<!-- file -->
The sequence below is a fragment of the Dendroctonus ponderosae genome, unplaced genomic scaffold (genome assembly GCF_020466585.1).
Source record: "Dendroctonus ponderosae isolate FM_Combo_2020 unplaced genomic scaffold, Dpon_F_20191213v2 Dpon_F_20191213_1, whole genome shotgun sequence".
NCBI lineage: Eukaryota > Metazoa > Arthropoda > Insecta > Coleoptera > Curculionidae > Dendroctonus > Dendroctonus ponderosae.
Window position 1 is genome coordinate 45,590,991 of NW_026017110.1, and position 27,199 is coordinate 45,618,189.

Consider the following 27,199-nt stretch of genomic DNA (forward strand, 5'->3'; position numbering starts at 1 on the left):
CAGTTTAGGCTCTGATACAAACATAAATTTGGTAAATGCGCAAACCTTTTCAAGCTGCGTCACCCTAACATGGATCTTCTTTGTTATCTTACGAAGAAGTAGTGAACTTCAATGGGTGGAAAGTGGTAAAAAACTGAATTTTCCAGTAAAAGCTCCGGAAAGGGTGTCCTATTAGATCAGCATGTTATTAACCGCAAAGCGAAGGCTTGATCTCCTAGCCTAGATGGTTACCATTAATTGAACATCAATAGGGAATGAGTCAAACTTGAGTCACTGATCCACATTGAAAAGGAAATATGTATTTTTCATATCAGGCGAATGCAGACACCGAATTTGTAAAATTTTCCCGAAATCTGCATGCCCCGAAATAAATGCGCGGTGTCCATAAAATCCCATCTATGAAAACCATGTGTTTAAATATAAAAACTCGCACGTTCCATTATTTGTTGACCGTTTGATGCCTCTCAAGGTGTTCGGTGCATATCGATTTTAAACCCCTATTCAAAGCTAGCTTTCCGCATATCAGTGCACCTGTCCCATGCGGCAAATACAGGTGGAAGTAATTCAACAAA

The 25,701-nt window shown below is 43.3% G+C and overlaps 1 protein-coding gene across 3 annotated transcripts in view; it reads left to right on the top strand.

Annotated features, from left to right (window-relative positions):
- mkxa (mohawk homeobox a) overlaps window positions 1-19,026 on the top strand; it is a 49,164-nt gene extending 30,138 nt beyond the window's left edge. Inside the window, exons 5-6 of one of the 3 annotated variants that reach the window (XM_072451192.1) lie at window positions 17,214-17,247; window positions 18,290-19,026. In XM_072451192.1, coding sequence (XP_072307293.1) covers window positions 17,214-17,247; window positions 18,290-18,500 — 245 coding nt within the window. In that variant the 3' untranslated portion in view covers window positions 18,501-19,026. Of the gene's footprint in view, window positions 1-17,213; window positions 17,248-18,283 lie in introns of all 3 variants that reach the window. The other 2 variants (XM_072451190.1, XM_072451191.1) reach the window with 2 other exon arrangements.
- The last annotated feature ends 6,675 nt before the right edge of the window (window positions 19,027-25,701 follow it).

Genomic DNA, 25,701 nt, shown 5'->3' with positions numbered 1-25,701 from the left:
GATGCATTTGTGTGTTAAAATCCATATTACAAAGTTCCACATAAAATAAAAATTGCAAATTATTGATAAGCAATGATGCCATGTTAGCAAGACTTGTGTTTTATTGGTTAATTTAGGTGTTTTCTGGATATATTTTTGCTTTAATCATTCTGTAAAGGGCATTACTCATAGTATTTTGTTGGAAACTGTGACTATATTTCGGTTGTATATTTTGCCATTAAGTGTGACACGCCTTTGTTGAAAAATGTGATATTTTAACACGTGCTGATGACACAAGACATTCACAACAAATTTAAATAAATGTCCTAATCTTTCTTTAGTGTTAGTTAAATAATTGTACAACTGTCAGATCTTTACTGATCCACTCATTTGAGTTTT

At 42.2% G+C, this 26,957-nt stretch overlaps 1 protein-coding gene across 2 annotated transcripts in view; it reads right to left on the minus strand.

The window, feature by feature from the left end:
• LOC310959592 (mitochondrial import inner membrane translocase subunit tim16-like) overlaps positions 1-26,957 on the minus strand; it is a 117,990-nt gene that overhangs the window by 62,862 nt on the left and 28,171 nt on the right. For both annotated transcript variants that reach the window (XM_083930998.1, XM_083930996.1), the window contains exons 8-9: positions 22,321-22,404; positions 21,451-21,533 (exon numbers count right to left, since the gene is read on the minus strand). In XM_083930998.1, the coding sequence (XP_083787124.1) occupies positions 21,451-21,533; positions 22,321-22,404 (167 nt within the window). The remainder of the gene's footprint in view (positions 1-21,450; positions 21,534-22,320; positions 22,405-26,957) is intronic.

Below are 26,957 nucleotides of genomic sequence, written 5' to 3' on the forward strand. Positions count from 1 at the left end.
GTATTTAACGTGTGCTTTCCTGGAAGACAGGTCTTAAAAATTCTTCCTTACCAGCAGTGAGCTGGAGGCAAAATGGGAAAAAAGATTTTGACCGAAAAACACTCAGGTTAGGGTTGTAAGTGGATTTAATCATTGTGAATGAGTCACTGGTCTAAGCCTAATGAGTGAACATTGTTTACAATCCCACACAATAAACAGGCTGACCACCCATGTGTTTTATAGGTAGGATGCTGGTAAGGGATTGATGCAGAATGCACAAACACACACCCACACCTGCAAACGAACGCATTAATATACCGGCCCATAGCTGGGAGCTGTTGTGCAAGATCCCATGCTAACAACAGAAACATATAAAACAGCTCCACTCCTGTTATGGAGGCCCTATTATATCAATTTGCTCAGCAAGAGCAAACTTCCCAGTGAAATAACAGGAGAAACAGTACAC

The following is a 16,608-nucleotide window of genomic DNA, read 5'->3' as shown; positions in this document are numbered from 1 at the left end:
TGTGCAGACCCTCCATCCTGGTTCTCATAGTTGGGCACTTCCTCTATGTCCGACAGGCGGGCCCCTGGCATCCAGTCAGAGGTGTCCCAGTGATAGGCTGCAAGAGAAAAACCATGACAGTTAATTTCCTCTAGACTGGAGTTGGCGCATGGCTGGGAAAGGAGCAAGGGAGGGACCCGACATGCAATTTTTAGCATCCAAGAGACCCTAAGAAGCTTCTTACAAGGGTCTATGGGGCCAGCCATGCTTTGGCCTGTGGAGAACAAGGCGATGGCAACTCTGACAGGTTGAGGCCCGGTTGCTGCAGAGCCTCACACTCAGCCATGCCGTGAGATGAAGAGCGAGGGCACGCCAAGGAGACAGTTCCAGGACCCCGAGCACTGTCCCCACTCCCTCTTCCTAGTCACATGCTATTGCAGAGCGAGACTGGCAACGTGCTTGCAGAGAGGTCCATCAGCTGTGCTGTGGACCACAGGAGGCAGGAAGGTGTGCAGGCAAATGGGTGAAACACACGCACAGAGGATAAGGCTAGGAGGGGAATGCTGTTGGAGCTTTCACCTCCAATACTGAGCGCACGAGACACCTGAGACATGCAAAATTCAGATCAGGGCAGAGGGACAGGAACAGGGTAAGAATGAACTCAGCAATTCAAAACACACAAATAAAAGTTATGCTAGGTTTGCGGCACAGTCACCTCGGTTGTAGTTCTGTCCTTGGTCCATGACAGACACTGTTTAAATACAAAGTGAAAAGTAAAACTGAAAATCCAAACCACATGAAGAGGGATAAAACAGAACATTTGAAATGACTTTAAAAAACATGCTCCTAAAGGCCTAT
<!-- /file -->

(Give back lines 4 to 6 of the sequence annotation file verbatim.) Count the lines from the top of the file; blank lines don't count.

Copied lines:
Window position 1 is genome coordinate 45,590,991 of NW_026017110.1, and position 27,199 is coordinate 45,618,189.

Consider the following 27,199-nt stretch of genomic DNA (forward strand, 5'->3'; position numbering starts at 1 on the left):
CAGTTTAGGCTCTGATACAAACATAAATTTGGTAAATGCGCAAACCTTTTCAAGCTGCGTCACCCTAACATGGATCTTCTTTGTTATCTTACGAAGAAGTAGTGAACTTCAATGGGTGGAAAGTGGTAAAAAACTGAATTTTCCAGTAAAAGCTCCGGAAAGGGTGTCCTATTAGATCAGCATGTTATTAACCGCAAAGCGAAGGCTTGATCTCCTAGCCTAGATGGTTACCATTAATTGAACATCAATAGGGAATGAGTCAAACTTGAGTCACTGATCCACATTGAAAAGGAAATATGTATTTTTCATATCAGGCGAATGCAGACACCGAATTTGTAAAATTTTCCCGAAATCTGCATGCCCCGAAATAAATGCGCGGTGTCCATAAAATCCCATCTATGAAAACCATGTGTTTAAATATAAAAACTCGCACGTTCCATTATTTGTTGACCGTTTGATGCCTCTCAAGGTGTTCGGTGCATATCGATTTTAAACCCCTATTCAAAGCTAGCTTTCCGCATATCAGTGCACCTGTCCCATGCGGCAAATACAGGTGGAAGTAATTCAACAAA